|Jason Terry: ‘My mission is to kill’ Heat, Lakers||09.25.12 at 5:01 pm ET|
The way each member of the Celtics brass lobbied for Jason Terry in his foursome at the team’s annual charity golf outing (owners Wyc Grousbeck and Steve Pagliuca won out, obviously), you wonder whether Doc Rivers & Co. lured Terry more for his ability to replace Ray Allen on the course rather than the court.
But really C’s president Danny Ainge sought Terry for three simple reasons: Scoring, scoring and more scoring.
“We wanted a scorer off the dribble,” said Rivers. “We do it every year right after the season: I always sit down and write Danny a long letter about needs, and that was my No. 1 need.”
So, Rivers knew exactly who to put on speed dial once NBA free agency began, and as Terry said, “When Doc calls, you answer.” The conversation probably went something like this: Your mission, Jason, should you choose to accept it, involves the recovery of a stagnant offense.
“My mission is to kill, whoever that is, whether it’s the Heat or whether it’s the Lakers — hopefully both,” said the 35-year-old Terry, “but that’s my mission, and that’s what I’m here to do.”
|Courtney Lee: Joining Celtics ‘a no-brainer for me’||08.09.12 at 9:34 pm ET|
Here’s all you need to know about Celtics sign-and-trade acquisition Courtney Lee before this NBA season begins: He took less money to play in Boston, and he doesn’t care whether he starts or comes off the bench.
“I had a lot of different offers from a lot of different teams, but the one I really wanted to come to was Boston,” Lee said Thursday from the Boston Children’s Museum, where the Celtics held their Summer Soiree to benefit the Shamrock Foundation. “So, I spoke to my agent and I spoke to my family. It was a decision that I had to take less money to come here, but in that I’ll be winning, I’ll have a chance to play on TV. That’s what everybody wants to do. They want to win big and a chance to win a ring, so it was a no-brainer for me.”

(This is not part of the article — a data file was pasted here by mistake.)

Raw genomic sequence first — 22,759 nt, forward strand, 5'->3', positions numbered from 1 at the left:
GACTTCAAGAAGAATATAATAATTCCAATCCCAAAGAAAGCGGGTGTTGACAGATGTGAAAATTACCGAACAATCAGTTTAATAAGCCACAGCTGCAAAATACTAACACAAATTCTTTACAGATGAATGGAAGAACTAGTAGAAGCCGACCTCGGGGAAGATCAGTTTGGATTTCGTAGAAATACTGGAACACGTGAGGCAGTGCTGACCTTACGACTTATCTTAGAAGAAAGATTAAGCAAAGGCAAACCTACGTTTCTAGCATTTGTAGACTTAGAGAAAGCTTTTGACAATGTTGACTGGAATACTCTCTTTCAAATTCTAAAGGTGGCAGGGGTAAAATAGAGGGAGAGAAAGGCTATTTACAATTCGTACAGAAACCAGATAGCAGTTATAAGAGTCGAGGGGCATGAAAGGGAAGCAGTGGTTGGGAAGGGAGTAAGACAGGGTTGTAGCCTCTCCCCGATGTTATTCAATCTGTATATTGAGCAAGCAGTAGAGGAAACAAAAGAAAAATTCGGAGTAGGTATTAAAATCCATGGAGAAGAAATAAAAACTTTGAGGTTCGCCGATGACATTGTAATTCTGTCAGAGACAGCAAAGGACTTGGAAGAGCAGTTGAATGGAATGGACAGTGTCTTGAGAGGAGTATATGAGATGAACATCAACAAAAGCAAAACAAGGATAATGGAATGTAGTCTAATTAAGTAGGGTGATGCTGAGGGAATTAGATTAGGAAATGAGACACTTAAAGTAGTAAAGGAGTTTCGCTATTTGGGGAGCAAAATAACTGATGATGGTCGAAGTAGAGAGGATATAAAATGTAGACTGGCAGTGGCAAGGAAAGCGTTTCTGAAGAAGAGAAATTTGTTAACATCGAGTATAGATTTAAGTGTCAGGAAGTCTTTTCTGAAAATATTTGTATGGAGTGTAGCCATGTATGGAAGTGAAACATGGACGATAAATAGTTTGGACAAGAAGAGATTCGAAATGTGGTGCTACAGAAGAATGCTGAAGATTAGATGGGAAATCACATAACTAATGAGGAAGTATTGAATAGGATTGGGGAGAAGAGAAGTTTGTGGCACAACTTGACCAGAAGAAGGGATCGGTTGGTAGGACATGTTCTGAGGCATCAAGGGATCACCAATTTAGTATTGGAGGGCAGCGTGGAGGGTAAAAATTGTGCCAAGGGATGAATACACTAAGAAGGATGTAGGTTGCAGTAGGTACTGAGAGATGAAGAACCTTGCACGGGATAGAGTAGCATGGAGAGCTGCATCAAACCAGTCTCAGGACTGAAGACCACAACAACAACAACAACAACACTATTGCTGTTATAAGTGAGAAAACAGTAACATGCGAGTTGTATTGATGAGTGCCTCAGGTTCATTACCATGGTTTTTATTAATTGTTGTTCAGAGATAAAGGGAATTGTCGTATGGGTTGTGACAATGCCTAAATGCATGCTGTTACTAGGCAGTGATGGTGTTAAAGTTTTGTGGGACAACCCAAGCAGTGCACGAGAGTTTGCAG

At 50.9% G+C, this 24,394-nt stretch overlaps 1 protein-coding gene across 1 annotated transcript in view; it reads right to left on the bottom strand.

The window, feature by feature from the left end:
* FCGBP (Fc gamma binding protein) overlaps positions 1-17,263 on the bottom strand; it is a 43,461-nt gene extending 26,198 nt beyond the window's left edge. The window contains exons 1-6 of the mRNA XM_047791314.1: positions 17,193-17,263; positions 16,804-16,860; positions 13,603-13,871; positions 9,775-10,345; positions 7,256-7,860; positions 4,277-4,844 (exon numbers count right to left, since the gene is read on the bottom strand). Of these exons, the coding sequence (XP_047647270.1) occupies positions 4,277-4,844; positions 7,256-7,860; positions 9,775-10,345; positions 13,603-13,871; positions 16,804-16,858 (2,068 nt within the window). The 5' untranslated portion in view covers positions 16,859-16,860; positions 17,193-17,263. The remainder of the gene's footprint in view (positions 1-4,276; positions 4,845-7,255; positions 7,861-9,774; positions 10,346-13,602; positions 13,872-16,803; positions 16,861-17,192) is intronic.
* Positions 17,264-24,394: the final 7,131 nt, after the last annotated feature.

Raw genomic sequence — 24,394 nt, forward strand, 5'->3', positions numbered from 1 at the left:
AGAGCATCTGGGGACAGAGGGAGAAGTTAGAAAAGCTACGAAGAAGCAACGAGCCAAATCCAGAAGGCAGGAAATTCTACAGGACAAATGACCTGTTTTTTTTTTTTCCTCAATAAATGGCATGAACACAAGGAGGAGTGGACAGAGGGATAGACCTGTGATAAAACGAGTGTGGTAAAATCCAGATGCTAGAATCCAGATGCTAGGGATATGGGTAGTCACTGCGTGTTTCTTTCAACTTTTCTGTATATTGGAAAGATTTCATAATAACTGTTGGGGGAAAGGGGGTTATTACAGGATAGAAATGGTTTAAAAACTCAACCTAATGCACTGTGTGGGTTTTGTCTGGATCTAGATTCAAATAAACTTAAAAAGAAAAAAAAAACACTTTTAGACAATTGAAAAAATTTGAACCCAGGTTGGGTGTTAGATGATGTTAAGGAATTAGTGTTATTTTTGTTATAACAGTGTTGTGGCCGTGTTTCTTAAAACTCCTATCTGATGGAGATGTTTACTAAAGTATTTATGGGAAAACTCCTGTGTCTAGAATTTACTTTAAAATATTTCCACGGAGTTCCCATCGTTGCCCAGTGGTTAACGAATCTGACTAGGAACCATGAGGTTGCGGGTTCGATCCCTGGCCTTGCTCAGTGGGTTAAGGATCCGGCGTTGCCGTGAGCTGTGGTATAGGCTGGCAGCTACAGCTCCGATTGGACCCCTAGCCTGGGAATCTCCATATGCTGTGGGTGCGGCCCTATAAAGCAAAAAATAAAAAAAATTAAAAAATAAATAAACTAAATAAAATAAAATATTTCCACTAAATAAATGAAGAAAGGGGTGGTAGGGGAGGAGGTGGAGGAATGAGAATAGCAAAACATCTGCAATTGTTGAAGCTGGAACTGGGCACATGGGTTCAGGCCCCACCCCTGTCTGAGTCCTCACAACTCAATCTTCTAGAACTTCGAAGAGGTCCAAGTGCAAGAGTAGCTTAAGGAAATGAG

In town for his first public appearance as a member of the Celtics and to find a place to live for at least part of his four-year, $21.5 million contract, Lee joins a shooting guard logjam along with Avery Bradley and Jason Terry after being signed-and-traded from the Rockets in a complicated deal that involved the Celtics shipping JaJuan Johnson, E’Twaun Moore, Sean Williams, Sasha Pavlovic and three second-round draft picks out of Boston.
Still, when asked if he preferred starting to backing up Bradley upon his return from surgery on both shoulders, Lee said all the right things while not giving up too much outside of the fact he and Celtics coach Doc Rivers have already discussed his role “in details” over dinner multiple times.
|Even with $20 million in the bank, Brandon Bass still has big dreams||07.14.12 at 5:35 pm ET|
WALTHAM — Brandon Bass was rewarded for his career year, collecting a reported free agent prize of $20 million in a three-year deal to come back to Boston.
Now, he focused on proving the Celtics spent their money wisely.
“I had other offers out, but I knew where I wanted to be and that’s back in a green jersey playing for the Celtics,” Bass said. “It’s a great organization, a great group of guys who are all about winning. I’m excited to be back.”
Danny Ainge, the club’s president of basketball operations, certainly saw enough of Bass to feel the investment is a wise one, especially with so many moving parts on the roster since the end of the season. There is a certain intangible value in familiarity, both for Bass and the team.
“Bringing Brandon back to the team was a top priority of ours after the season had ended,” Ainge said. “Brandon has improved as a player every year that he has been in the NBA and we believe that the best is yet to come from him.”
Last season, Bass had the best season of his career, averaging a 12.5 points. He became invaluable to Ainge and Doc Rivers when Jermaine O’Neal went down for the season with a bad wrist. With Kevin Garnett moving to the center position, Bass started nearly every game down the stretch, playing in 59 games, including 39 starts.